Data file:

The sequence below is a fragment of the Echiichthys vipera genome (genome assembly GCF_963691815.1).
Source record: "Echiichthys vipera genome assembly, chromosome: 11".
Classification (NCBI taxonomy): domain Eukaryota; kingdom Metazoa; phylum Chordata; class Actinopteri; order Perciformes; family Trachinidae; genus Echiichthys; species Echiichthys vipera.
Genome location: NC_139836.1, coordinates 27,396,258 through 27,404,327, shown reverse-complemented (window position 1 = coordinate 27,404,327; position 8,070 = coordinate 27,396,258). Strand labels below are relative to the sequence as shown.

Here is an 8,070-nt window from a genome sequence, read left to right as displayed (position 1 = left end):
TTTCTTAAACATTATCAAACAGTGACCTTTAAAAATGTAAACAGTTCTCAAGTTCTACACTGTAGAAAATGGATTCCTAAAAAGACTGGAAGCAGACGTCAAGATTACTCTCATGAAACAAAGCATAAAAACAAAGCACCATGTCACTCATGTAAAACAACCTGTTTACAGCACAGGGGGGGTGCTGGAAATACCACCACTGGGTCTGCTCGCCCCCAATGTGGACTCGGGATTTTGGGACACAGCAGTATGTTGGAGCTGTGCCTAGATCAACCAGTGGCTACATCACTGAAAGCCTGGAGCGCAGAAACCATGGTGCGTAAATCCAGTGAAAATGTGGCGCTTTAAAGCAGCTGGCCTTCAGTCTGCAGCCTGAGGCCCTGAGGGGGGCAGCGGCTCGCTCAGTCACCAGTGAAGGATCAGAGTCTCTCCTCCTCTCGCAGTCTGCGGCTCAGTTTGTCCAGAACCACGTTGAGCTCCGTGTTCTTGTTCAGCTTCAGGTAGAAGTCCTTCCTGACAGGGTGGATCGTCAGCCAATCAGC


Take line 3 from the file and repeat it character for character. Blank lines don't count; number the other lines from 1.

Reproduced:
Classification (NCBI taxonomy): domain Eukaryota; kingdom Metazoa; phylum Chordata; class Actinopteri; order Perciformes; family Trachinidae; genus Echiichthys; species Echiichthys vipera.